The recent news from China is that PBOC decided to fight the general malaise the Chinese economy has been experiencing but slashing again rates. Is this enough to jump start the world’s second largest economy? It’s certainty a move in the right direction. But is it enough? Spoiler — No.
The PBOC reduced interest rates by 25 bps and the reserve-requirement ratio by another 50 bps. This is the sixth time since November that central bank has slashed interest rates and fourth time to cut the RRR in order to allow banks to lend more and thus increase liquidity, which should prompt households and businesses (but mostly businesses) to borrow. Since the Chinese economic growth still heavily relies on investment and less from consumption, this move is likely to mostly behoove businesses rather than households.
Following this action, the lending rate and deposit rates will fall to 4.35% and 1.5%, respectively.
The Chinese economy is still likely to face harsh times as the Chinese RMB, which is linked to the U.S. dollar, is likely to resume its upward trend as other central banks aim to devalue their local currencies. Just yesterday ECB’s Draghi “released the doves” with a dovish statement that included heavy hints on additional rate cuts and bigger QE programs.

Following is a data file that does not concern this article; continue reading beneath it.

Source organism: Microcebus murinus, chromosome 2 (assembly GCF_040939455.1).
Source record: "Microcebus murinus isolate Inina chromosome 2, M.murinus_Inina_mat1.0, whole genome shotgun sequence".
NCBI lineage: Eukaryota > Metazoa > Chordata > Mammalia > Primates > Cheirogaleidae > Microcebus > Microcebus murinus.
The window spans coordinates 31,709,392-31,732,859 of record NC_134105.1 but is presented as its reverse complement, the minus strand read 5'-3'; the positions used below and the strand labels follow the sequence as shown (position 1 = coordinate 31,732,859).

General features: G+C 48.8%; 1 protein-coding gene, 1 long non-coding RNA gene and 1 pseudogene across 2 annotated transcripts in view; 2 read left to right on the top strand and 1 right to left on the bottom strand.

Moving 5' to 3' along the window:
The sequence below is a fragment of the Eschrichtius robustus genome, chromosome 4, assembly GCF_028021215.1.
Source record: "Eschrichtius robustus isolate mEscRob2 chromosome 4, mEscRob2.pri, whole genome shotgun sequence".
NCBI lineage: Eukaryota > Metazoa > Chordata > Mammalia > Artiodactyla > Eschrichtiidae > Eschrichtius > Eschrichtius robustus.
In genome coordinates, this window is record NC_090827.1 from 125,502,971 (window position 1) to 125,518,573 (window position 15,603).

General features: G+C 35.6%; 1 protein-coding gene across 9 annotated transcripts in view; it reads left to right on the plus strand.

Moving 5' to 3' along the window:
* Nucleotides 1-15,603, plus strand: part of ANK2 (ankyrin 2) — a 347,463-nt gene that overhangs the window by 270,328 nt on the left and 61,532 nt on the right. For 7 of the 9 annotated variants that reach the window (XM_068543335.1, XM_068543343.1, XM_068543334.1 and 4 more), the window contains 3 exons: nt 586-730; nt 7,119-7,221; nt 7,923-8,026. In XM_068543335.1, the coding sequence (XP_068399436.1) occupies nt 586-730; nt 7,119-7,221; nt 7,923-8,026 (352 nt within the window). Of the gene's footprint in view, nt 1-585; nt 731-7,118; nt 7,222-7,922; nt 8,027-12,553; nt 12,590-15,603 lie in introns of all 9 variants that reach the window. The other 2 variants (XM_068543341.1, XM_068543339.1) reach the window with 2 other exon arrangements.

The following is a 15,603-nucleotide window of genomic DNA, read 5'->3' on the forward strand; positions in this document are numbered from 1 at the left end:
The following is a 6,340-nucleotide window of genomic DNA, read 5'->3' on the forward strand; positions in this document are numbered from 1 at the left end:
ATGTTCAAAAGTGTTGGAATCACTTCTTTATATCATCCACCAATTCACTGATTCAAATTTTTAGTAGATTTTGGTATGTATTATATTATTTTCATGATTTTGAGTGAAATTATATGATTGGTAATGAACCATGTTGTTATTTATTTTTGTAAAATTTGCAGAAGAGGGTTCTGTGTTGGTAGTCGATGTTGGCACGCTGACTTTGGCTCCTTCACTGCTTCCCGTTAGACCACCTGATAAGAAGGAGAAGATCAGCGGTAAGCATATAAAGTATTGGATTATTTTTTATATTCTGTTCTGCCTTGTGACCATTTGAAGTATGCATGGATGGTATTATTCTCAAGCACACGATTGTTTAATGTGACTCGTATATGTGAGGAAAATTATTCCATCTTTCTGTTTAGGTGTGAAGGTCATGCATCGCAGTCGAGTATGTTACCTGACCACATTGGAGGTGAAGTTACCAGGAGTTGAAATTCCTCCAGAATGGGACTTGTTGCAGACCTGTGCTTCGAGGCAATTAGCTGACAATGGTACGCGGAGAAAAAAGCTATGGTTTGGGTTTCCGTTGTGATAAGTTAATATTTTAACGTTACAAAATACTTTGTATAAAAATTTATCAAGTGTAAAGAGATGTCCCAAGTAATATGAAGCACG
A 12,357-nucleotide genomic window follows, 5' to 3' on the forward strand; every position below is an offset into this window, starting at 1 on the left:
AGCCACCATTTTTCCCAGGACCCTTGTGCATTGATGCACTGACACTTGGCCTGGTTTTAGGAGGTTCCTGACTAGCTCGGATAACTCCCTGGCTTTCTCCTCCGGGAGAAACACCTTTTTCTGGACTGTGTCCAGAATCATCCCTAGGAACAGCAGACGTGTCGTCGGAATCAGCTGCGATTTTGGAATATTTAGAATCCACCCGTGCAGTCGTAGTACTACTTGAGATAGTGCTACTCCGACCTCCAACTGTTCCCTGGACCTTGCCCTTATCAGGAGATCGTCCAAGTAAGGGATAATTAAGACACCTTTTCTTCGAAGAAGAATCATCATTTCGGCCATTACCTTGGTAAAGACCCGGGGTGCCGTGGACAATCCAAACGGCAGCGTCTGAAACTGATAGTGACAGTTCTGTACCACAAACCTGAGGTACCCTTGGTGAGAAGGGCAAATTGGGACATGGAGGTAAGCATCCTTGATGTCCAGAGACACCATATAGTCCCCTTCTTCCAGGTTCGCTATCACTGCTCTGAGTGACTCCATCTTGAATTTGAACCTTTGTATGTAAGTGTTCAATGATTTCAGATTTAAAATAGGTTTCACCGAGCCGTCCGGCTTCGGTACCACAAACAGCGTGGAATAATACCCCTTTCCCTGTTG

Even though the volatility in the Chinese equities and bonds market has subsided from the high levels it reached back in previous months, the volatility remains high. But as the PBOC tries to boost the growth of the Chinese economy, perhaps this news will also help reduce market volatility and improve confidence.
In terms of inflation, China still has, as best as we know, low inflation of below 2% along with a slower growth in the M2 – another indication that the inflation isn’t growing any faster.
So where does it leave China?
The economy isn’t going anywhere without the monetary support of PBOC especially as other central banks, expect for the FOMC, are aiming to depreciate their currencies. The bank is likely to keep slowly reducing rates, but it won’t likely be enough unless it will have fiscal support or if the private sector steps up to the plate or if more investments were to arrive from aboard. Of these three possibilities, it’s more likely that the former is the more plausible, but whether it will come to fruition is a whole different story.
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